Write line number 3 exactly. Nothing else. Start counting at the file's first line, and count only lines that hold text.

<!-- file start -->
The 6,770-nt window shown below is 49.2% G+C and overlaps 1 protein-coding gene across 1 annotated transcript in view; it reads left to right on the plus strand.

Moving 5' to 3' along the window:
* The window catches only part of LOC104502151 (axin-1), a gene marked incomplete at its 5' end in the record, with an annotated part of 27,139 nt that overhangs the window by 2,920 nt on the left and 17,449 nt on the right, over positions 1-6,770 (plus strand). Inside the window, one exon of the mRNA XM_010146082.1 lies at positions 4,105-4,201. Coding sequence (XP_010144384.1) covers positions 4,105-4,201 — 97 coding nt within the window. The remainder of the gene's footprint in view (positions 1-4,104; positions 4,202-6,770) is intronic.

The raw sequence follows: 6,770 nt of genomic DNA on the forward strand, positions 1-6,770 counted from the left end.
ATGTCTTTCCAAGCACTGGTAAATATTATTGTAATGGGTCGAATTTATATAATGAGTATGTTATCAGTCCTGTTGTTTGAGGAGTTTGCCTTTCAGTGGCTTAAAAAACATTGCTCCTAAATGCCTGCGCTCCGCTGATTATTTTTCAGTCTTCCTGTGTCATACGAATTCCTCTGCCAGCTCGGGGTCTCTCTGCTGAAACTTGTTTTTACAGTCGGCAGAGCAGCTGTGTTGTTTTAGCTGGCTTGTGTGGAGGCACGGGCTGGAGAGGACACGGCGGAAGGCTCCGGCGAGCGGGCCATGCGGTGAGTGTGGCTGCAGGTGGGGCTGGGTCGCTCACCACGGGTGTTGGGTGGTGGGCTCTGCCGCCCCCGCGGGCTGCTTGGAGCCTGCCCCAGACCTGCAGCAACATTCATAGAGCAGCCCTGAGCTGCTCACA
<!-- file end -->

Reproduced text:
* The window catches only part of LOC104502151 (axin-1), a gene marked incomplete at its 5' end in the record, with an annotated part of 27,139 nt that overhangs the window by 2,920 nt on the left and 17,449 nt on the right, over positions 1-6,770 (plus strand). Inside the window, one exon of the mRNA XM_010146082.1 lies at positions 4,105-4,201. Coding sequence (XP_010144384.1) covers positions 4,105-4,201 — 97 coding nt within the window. The remainder of the gene's footprint in view (positions 1-4,104; positions 4,202-6,770) is intronic.